Kamis, 10 Februari 2011

Training Your Dog Not To Jump Up On People

Puppies and dogs that jump up on you are only looking for attention, and it is your duty to give it to them. If, when you enter a room, your puppy dashes over to greet you, bend over to pet him. If you simply stand where you are, he will probably want more of a greeting from you and speaking to him is not enough. Remember that this display of affection is one of the ways your puppy will show that he loves you, and your affectionate response will assure him of your devotion.

If your puppy jumps on your friends or strangers when they come to visit you, another
method must be employed. Have the puppy on a leash when a caller comes to the door and as the puppy starts to jump up, pull him back. Ask your friend to reach down and pet him.

Any time you pull your puppy back off balance, say "No, easy," to him. It is best to have a collar on your puppy at this time. The collar should not be heavy and it should fit properly. If you wish to teach your dog later on to stand up against you, try this. Encourage him to stand against you by saying, "Up," and patting your chest. If the dog jumps and leans on you too heavily, gently tap him in the chest. Encourage him to try again, and when he leans against you lightly, praise him with your voice and pet him.

Rabu, 03 November 2010

How A Dog Training Instructor Would Guide You In Class

“Come Boy! Come!”

Coming when called, or the “recall”exercise, is an important step in a dog's training school. If the class is working in a circle, it is done the first time toward the center of the circle and the second time away from the center toward the outside walls. To teach the recall in class, the instructor tells the group:

“Handlers face the center of the room with dogs sitting at heel position. Command your dog to stay. Face him to the full length of the leash. Hold the leash in your left hand. Stand up straight with your feet spaced apart to prevent the dog from darting off to one side! Call your dog by name! 'Sparky, come!' or 'Sparky, front!' Gather the lead up with both hands and when he is close, command 'Sit!' Praise and pat him immediately! Say 'Stay!' and move back again to the end of the lead. Call your dog! Keep your voice happy! Coax your dog to come!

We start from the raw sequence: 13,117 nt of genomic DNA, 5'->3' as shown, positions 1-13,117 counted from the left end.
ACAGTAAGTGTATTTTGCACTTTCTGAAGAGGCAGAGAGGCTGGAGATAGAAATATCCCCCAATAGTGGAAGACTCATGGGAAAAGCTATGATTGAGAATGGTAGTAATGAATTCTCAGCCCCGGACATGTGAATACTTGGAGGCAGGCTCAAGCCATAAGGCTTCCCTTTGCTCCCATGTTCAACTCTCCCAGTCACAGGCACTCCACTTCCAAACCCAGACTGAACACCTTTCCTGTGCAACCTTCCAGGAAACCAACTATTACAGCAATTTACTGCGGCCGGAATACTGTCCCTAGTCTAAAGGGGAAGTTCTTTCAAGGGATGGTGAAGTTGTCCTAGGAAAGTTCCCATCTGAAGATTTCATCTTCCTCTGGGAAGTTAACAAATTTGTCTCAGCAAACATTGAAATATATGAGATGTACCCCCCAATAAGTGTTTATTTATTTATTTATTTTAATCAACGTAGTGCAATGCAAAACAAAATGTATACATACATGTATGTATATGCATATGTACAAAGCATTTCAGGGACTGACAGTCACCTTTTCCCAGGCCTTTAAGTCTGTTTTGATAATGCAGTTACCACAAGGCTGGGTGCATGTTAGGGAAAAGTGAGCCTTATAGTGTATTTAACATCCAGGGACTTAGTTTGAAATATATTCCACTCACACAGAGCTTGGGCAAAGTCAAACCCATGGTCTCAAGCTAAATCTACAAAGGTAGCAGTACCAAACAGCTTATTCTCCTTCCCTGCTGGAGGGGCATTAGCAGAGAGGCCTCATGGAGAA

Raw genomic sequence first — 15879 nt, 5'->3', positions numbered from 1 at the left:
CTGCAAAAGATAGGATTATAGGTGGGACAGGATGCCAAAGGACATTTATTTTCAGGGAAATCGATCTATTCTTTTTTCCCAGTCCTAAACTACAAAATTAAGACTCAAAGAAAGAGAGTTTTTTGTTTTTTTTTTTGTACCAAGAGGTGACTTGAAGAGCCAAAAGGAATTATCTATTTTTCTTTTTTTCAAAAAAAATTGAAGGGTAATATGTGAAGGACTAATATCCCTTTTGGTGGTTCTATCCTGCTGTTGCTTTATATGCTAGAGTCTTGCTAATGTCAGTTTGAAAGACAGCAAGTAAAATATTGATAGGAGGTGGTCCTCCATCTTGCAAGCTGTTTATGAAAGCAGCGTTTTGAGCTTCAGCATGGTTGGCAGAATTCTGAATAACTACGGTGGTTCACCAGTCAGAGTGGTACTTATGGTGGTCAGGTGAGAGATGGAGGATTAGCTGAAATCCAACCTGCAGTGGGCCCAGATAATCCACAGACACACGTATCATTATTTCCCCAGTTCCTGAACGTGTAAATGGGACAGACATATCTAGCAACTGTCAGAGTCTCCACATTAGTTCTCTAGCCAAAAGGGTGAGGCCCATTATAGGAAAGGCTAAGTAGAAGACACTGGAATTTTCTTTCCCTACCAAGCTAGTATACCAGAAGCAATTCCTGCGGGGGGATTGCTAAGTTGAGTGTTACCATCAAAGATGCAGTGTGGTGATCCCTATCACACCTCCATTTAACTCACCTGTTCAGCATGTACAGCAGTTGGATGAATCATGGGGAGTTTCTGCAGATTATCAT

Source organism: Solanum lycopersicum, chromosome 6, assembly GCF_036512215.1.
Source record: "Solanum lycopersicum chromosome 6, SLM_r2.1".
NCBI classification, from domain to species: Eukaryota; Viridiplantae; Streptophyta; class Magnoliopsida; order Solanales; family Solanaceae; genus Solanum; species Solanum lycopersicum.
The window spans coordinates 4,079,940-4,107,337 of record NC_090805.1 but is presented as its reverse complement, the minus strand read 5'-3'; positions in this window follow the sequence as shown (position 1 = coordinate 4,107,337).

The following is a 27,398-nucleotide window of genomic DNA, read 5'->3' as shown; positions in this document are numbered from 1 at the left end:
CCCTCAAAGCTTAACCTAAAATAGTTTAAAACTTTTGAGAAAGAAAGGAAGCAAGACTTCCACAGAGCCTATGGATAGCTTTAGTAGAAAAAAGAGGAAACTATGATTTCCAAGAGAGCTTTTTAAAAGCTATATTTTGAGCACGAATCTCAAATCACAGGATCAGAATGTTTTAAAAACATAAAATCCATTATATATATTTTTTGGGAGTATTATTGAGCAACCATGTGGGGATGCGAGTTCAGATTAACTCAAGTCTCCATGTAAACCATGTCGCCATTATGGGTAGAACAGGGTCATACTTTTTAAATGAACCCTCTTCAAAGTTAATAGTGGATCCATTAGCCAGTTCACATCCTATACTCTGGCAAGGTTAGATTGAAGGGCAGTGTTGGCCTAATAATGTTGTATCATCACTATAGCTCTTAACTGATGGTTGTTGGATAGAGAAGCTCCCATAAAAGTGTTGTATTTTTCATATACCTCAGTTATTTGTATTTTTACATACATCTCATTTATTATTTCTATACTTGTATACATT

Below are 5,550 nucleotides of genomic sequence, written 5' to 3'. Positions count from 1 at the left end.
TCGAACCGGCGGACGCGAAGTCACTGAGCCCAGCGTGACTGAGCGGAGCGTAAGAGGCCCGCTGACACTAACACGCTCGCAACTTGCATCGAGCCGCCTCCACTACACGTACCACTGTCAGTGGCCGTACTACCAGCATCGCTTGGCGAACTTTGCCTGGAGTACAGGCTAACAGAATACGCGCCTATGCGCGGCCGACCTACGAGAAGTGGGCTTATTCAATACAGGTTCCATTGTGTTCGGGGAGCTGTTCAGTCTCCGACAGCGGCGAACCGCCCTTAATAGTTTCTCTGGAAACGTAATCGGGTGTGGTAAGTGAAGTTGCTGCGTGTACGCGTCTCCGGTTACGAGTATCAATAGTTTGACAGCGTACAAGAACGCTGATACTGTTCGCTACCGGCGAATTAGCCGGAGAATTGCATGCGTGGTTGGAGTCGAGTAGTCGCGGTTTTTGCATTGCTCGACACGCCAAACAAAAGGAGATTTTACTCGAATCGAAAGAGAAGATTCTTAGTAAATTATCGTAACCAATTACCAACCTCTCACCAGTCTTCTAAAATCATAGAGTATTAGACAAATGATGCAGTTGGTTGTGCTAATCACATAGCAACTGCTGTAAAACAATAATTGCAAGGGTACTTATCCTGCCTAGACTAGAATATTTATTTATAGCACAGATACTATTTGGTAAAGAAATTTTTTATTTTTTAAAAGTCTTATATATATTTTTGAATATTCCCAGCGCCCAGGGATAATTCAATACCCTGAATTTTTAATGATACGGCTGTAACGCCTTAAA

When he obeys, tell him with more authority to sit! Praise him! If the dog doesn't respond the moment he hears his name and the command to come, snap the lead quickly, but loosen it at once. It is done with a motion similar to snapping a whip. You will hear the collar click when you do it correctly.

Don't pull or drag your dog to you or he will never want to come! Use a cajoling tone of voice after the command and after each correction. Use the lead to make the dog sit square
and as close as possible, and to prevent a dash in the opposite direction. Next, make your dog go to heel position! (The handlers will now have their backs to one another, ready to
call their dogs in the opposite direction.) Tell your dog to stay and face him to the full length of the lead! Now circle back to heel position. We'll alternate the recall with the sit-stay exercise.

This will teach your dog not to anticipate your command by coming before he is called. Tell your dog to stay and face him again. Stand up straight! If you lean over, the dog will crawl in instead of coming gaily. Call your dog! Use his name! If your dog doesn't come on your first command, snap the lead hard and then coax him in the rest of the way! Keep your hands low and in front of your body. Gather up the leash in a hand-over-hand motion."

The instructor should watch to see that the command to come is given first, followed, if necessary, by a sharp snap on the lead, which is loosened immediately. The dog must want
to come of his own free will. Remind the owners: "Stand erect with your feet apart to discourage the dog from darting off the one side. Gather up the leash as the dog comes forward. Command 'Sit!' when the dog comes in front and correct him if he sits crooked. Don't forget to pat him."

Minggu, 24 Oktober 2010

Advanced Tricks: Training Your Dog To “Retrieve Over High Jump”

Should your dog be only so-so in any elements of basic obstacle or retrieving training, shore up weak areas prior to initiating the “Retrieve Over High Jump.” Otherwise, the animal may extend previous problem behaviors into the new activity.

When starting the Retrieve Over High Jump, begin that day's session with a Retrieve followed by a recall over the jump. If your dog doesn't perform each exercise well, work on problem areas until you're satisfied. Initiate formal High Jump retrieving by having your dog Sit in front of and facing the jump from a distance of ten feet. Set the height even with the animal's elbows. Have him take and hold a dumbbell.

Command, "Stay," verbally and via the hand signal. Walk to the jump's opposite side, preferably by stepping over it (to suggest the correct route). Position yourself within touching distance of the obstacle. As one flowing action, slap the top board's edge, command, "Bring - Hup!," and back away to create landing room. Repeat the sequence three times, and end today's training.

The next day, with pooch at heel, throw a light dumbbell over the jump, sending him as it lands by sequentially commanding "Hup," "Bring" and "Hup." The first "Hup" sends the animal, and "Bring" should be timed while he's airborne, going for the object. Command the second "Hup" immediately after the dog picks up the dumbbell. Now the task becomes phasing out the commands used only for teaching, waiting several seconds before sending the dog after the dumbbell, and gradually raising the jump to the desired height